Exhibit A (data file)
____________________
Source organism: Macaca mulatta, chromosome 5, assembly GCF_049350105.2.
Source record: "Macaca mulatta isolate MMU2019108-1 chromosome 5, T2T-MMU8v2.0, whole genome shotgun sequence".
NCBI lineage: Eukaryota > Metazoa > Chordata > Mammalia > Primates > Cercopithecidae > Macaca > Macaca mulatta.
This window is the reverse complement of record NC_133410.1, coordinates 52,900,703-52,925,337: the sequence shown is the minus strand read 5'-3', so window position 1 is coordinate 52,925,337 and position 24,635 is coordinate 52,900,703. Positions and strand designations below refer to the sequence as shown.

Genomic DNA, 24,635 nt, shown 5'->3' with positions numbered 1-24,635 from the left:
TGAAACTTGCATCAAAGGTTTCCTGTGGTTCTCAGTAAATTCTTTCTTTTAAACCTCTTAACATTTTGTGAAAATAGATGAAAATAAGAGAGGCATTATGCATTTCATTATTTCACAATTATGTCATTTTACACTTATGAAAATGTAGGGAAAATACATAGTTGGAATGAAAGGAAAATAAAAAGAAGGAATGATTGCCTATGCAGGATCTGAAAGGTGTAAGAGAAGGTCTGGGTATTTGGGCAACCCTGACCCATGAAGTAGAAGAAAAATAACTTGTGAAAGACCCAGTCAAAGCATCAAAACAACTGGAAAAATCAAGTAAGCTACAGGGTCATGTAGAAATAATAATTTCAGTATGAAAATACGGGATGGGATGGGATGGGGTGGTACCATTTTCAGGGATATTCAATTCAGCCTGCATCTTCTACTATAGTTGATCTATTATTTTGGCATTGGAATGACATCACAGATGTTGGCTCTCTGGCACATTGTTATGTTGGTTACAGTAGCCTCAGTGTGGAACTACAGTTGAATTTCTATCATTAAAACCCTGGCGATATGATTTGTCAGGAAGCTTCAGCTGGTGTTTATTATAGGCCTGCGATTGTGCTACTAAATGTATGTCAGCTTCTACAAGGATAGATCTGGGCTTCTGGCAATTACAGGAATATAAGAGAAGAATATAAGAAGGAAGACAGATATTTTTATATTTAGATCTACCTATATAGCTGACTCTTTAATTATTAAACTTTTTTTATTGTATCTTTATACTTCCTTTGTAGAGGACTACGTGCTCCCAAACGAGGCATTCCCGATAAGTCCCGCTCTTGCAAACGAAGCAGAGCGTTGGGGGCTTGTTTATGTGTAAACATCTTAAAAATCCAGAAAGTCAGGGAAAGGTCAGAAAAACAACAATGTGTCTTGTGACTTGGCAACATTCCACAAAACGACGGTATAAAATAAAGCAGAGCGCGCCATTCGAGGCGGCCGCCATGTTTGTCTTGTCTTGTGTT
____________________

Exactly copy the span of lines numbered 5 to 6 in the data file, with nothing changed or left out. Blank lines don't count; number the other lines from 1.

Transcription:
Genomic DNA, 24,635 nt, shown 5'->3' with positions numbered 1-24,635 from the left:
TGAAACTTGCATCAAAGGTTTCCTGTGGTTCTCAGTAAATTCTTTCTTTTAAACCTCTTAACATTTTGTGAAAATAGATGAAAATAAGAGAGGCATTATGCATTTCATTATTTCACAATTATGTCATTTTACACTTATGAAAATGTAGGGAAAATACATAGTTGGAATGAAAGGAAAATAAAAAGAAGGAATGATTGCCTATGCAGGATCTGAAAGGTGTAAGAGAAGGTCTGGGTATTTGGGCAACCCTGACCCATGAAGTAGAAGAAAAATAACTTGTGAAAGACCCAGTCAAAGCATCAAAACAACTGGAAAAATCAAGTAAGCTACAGGGTCATGTAGAAATAATAATTTCAGTATGAAAATACGGGATGGGATGGGATGGGGTGGTACCATTTTCAGGGATATTCAATTCAGCCTGCATCTTCTACTATAGTTGATCTATTATTTTGGCATTGGAATGACATCACAGATGTTGGCTCTCTGGCACATTGTTATGTTGGTTACAGTAGCCTCAGTGTGGAACTACAGTTGAATTTCTATCATTAAAACCCTGGCGATATGATTTGTCAGGAAGCTTCAGCTGGTGTTTATTATAGGCCTGCGATTGTGCTACTAAATGTATGTCAGCTTCTACAAGGATAGATCTGGGCTTCTGGCAATTACAGGAATATAAGAGAAGAATATAAGAAGGAAGACAGATATTTTTATATTTAGATCTACCTATATAGCTGACTCTTTAATTATTAAACTTTTTTTATTGTATCTTTATACTTCCTTTGTAGAGGACTACGTGCTCCCAAACGAGGCATTCCCGATAAGTCCCGCTCTTGCAAACGAAGCAGAGCGTTGGGGGCTTGTTTATGTGTAAACATCTTAAAAATCCAGAAAGTCAGGGAAAGGTCAGAAAAACAACAATGTGTCTTGTGACTTGGCAACATTCCACAAAACGACGGTATAAAATAAAGCAGAGCGCGCCATTCGAGGCGGCCGCCATGTTTGTCTTGTCTTGTGTT